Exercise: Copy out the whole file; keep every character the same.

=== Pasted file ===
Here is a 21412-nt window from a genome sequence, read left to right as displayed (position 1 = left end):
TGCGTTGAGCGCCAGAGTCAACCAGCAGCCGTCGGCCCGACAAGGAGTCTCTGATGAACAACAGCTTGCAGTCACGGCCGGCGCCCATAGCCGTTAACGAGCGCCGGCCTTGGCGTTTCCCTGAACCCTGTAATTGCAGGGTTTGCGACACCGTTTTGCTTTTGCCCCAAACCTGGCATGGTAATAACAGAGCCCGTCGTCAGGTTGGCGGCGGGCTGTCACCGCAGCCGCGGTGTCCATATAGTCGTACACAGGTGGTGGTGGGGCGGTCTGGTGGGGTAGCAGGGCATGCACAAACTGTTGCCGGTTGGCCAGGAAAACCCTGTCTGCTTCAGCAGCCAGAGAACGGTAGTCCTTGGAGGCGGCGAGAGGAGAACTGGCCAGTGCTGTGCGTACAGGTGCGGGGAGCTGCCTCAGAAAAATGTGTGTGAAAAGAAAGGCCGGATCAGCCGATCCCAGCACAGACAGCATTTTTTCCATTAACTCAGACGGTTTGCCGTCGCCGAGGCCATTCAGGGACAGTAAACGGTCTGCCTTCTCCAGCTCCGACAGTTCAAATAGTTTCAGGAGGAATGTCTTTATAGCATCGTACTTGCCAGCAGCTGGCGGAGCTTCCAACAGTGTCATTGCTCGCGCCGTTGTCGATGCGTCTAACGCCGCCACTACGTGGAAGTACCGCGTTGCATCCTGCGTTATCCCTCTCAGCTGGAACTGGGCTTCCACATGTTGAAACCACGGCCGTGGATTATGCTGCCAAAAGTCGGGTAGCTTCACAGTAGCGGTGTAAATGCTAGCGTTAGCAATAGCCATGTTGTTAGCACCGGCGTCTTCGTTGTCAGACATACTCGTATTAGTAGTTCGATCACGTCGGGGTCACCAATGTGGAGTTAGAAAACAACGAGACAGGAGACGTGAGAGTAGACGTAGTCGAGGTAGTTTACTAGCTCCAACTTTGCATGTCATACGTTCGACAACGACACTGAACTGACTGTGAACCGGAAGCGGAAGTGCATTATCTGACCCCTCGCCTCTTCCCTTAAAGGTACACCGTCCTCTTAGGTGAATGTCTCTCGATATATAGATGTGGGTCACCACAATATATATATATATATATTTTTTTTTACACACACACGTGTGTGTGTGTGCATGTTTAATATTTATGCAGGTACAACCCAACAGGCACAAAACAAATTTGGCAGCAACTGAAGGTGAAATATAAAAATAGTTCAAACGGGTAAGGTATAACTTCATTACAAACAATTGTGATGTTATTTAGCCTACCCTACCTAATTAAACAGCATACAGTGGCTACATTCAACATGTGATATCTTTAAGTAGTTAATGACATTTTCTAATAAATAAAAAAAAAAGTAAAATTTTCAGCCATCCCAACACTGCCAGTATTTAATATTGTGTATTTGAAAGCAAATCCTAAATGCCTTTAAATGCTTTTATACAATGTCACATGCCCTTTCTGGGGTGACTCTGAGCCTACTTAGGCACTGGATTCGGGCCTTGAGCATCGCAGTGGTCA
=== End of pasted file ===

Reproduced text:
Here is a 21412-nt window from a genome sequence, read left to right as displayed (position 1 = left end):
TGCGTTGAGCGCCAGAGTCAACCAGCAGCCGTCGGCCCGACAAGGAGTCTCTGATGAACAACAGCTTGCAGTCACGGCCGGCGCCCATAGCCGTTAACGAGCGCCGGCCTTGGCGTTTCCCTGAACCCTGTAATTGCAGGGTTTGCGACACCGTTTTGCTTTTGCCCCAAACCTGGCATGGTAATAACAGAGCCCGTCGTCAGGTTGGCGGCGGGCTGTCACCGCAGCCGCGGTGTCCATATAGTCGTACACAGGTGGTGGTGGGGCGGTCTGGTGGGGTAGCAGGGCATGCACAAACTGTTGCCGGTTGGCCAGGAAAACCCTGTCTGCTTCAGCAGCCAGAGAACGGTAGTCCTTGGAGGCGGCGAGAGGAGAACTGGCCAGTGCTGTGCGTACAGGTGCGGGGAGCTGCCTCAGAAAAATGTGTGTGAAAAGAAAGGCCGGATCAGCCGATCCCAGCACAGACAGCATTTTTTCCATTAACTCAGACGGTTTGCCGTCGCCGAGGCCATTCAGGGACAGTAAACGGTCTGCCTTCTCCAGCTCCGACAGTTCAAATAGTTTCAGGAGGAATGTCTTTATAGCATCGTACTTGCCAGCAGCTGGCGGAGCTTCCAACAGTGTCATTGCTCGCGCCGTTGTCGATGCGTCTAACGCCGCCACTACGTGGAAGTACCGCGTTGCATCCTGCGTTATCCCTCTCAGCTGGAACTGGGCTTCCACATGTTGAAACCACGGCCGTGGATTATGCTGCCAAAAGTCGGGTAGCTTCACAGTAGCGGTGTAAATGCTAGCGTTAGCAATAGCCATGTTGTTAGCACCGGCGTCTTCGTTGTCAGACATACTCGTATTAGTAGTTCGATCACGTCGGGGTCACCAATGTGGAGTTAGAAAACAACGAGACAGGAGACGTGAGAGTAGACGTAGTCGAGGTAGTTTACTAGCTCCAACTTTGCATGTCATACGTTCGACAACGACACTGAACTGACTGTGAACCGGAAGCGGAAGTGCATTATCTGACCCCTCGCCTCTTCCCTTAAAGGTACACCGTCCTCTTAGGTGAATGTCTCTCGATATATAGATGTGGGTCACCACAATATATATATATATATATTTTTTTTTACACACACACGTGTGTGTGTGTGCATGTTTAATATTTATGCAGGTACAACCCAACAGGCACAAAACAAATTTGGCAGCAACTGAAGGTGAAATATAAAAATAGTTCAAACGGGTAAGGTATAACTTCATTACAAACAATTGTGATGTTATTTAGCCTACCCTACCTAATTAAACAGCATACAGTGGCTACATTCAACATGTGATATCTTTAAGTAGTTAATGACATTTTCTAATAAATAAAAAAAAAAGTAAAATTTTCAGCCATCCCAACACTGCCAGTATTTAATATTGTGTATTTGAAAGCAAATCCTAAATGCCTTTAAATGCTTTTATACAATGTCACATGCCCTTTCTGGGGTGACTCTGAGCCTACTTAGGCACTGGATTCGGGCCTTGAGCATCGCAGTGGTCA